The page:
The above policies may be summarized as “two guarantees”, first to ensure that no patient is rejected or treated in an untimely manner due to medical expenditure or cost problems, and, second, to guarantee that no designated medical institution is impaired from treating patients due to budget management regulations from the medical insurance fund. For foreign patients, if they have participated in China’s basic medical insurance or any commercial insurance, their fee will be paid by the corresponding insurance funds; alternatively, they must bear the cost themselves. However, whether insured or not, medical institutions will treat first and charge later to ensure that everyone can receive medical treatment in time.
The total cost of confirmed and suspected Covid-19 cases in China was about 1.486 billion yuan ($0.21 billion) as of 6 April 2020. The per-capita medical cost of diagnosed inpatients reached 21,500 yuan ($3035), and of the severe ones, more than 150,000 yuan ($21,176). The medical insurance fund paid 990 million yuan ($139.8 million), accounting for 66.6 percent of the total medical cost. The total cost of diagnosed inpatients involved was 1.118 billion yuan ($0.16 billion), 746 million yuan ($105.3 million) of which was paid by the medical insurance fund, accounting for 66.7 percent. The total cost of the suspected patients was 368 million yuan ($52 million), with the medical insurance fund paying 66.6 percent of it (245 million yuan) [25]. Overall, the medical insurance fund paid about two thirds of the total cost, and the remaining one third was borne by fiscal funds at various levels.
However, these medical security measures were not without constraints. Many of the medical security policies issued during the Covid-19 pandemic were interim measures, which made them difficult for some local medical funds to implement in an orderly fashion [26]. One question yet to be clarified concerns the ultimate responsibility for payment: between public finance and the medical security fund, which one should eventually bear the medical expenses, or how they should be shared on the basis of specific principles? That is, in this pandemic, the medical security funds and fiscal funds work together to provide free medical care to patients. However, according to the Social Insurance Law (the third paragraph of Article 30), the basic medical insurance funds should not pay expenses that should be borne by public health funds. Therefore, it is necessary to rethink the relationship between public finance and medical security funds in major pandemics like Covid-19.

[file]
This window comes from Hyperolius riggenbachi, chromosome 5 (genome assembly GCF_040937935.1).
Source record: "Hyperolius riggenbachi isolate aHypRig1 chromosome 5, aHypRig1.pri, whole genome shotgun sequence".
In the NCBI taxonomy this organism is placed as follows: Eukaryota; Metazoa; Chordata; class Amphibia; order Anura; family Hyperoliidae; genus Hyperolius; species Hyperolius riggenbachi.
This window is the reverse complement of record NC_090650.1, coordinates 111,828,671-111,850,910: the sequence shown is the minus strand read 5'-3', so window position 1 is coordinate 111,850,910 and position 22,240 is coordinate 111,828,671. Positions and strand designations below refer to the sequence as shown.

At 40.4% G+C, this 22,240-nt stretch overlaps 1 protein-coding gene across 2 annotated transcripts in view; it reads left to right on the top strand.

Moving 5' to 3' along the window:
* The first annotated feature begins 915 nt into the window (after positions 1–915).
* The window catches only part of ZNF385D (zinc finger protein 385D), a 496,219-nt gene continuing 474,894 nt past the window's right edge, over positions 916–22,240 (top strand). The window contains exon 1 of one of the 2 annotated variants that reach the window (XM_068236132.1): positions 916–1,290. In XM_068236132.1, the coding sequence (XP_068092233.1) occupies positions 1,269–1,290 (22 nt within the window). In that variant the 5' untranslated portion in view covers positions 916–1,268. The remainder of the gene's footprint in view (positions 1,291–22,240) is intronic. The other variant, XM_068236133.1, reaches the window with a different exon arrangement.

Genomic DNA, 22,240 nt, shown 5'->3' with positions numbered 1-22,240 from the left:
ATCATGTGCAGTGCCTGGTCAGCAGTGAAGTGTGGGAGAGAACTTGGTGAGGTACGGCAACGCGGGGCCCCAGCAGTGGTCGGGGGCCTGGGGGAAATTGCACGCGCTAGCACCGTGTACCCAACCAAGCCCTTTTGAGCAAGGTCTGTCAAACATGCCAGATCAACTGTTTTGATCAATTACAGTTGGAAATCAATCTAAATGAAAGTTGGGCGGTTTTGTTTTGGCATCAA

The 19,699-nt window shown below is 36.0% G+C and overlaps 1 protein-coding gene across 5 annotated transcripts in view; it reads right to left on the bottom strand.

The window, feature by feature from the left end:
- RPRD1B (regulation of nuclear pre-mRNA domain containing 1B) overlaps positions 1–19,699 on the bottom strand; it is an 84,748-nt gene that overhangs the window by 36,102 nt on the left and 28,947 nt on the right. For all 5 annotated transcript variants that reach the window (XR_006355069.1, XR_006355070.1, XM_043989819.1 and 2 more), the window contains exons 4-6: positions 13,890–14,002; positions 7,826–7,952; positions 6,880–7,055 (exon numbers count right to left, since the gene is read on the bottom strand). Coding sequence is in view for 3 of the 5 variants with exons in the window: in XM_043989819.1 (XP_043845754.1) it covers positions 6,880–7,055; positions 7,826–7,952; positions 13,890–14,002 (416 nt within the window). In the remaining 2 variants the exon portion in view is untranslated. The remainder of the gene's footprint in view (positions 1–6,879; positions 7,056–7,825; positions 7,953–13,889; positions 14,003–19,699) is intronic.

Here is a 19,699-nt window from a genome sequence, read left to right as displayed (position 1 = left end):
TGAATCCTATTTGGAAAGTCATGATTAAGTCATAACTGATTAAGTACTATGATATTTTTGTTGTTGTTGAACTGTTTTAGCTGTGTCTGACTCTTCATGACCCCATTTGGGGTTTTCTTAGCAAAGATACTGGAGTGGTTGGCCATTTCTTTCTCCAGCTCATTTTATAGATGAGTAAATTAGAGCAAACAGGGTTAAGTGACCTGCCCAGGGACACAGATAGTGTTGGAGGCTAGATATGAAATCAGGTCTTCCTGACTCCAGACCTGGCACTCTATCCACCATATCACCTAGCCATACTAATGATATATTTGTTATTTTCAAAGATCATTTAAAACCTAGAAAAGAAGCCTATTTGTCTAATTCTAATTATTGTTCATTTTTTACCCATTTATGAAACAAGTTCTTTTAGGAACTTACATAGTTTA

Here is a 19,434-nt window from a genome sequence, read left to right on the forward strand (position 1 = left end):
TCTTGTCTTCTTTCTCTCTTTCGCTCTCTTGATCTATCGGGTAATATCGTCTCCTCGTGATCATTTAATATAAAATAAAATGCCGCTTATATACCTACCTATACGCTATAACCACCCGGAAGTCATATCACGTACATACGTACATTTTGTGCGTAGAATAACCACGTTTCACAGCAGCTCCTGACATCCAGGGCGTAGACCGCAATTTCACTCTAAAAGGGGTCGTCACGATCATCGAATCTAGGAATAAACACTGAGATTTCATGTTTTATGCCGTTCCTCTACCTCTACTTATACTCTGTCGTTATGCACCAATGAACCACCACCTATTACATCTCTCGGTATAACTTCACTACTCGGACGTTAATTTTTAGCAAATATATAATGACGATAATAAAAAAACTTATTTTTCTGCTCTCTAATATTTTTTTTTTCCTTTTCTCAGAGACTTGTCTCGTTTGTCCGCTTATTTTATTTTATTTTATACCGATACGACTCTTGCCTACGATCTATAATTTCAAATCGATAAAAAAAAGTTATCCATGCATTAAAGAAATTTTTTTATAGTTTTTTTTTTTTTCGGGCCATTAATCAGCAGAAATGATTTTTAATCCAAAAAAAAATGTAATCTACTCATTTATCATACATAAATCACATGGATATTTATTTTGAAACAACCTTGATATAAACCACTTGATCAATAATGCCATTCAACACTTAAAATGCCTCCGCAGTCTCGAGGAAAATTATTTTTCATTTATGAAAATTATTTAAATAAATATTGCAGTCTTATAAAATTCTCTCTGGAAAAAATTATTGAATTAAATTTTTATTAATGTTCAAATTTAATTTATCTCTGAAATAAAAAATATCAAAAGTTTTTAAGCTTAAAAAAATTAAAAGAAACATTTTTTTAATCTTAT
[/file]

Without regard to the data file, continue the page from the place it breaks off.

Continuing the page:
To address this problem, the first step is to take the perspective of the comprehensive process of public health emergency management. According to China’s Emergency Response Law, the emergency management process includes four phases: prevention and preparation; monitoring and early warning; rescue and disposal; and rehabilitation and recovery.
On the one hand, the beneficiaries of the public health funds include the entire population, so these funds should be mainly used in the prevention and preparation phase, for vaccination, tracking, and service provision for people who test with underlying health conditions. On the other hand, medical insurance helps diversify risks among insured persons, so it should mainly target the medical expenses of patients.
Furthermore, the impact of major public health events on different regions is often disproportional. According to the latest information, among 84,614 confirmed cases recorded nationwide, 68,135 were diagnosed in Hubei Province, accounting for more than 80 percent of the total cases. However, at present, the overall planning level of medical insurance funds in China is only at the municipal level, inevitably resulting in a larger burden of medical expenses in areas with severe pandemics, which cannot be shared on a larger scale. Faced with such a contradiction, limited by the reality of the situation, medical insurance cannot achieve national pooling in a short period of time; it is still necessary to establish a sharing mechanism between the medical insurance and the public finance for medical expenses, especially in areas with severe pandemics.
The responsibility-sharing mechanism between public finance and the medical insurance system also concerns the issue of due beneficiaries, or more specifically, foreigners in China and Chinese students overseas. For foreigners in China, as long as they have participated in medical insurance, they are entitled to benefits; and if they also fulfill their tax obligations, they should also benefit from public financial subsidies. For overseas students, in the context of the global spread of the Covid-19 pandemic, a large number of students want to return to China. In response, the Chinese government has issued a policy stating that if they return, they will be responsible for their accommodation and boarding expenses during the period of quarantine. Whether their medical expenses will be paid depends on whether they have participated in medical insurance. This practice is in line with the basic principles of medical insurance. However, if the medical expenses are mainly to be borne by public finance at the national level, these students should enjoy free treatment, regardless of whether they are insured or not, paying taxes or not.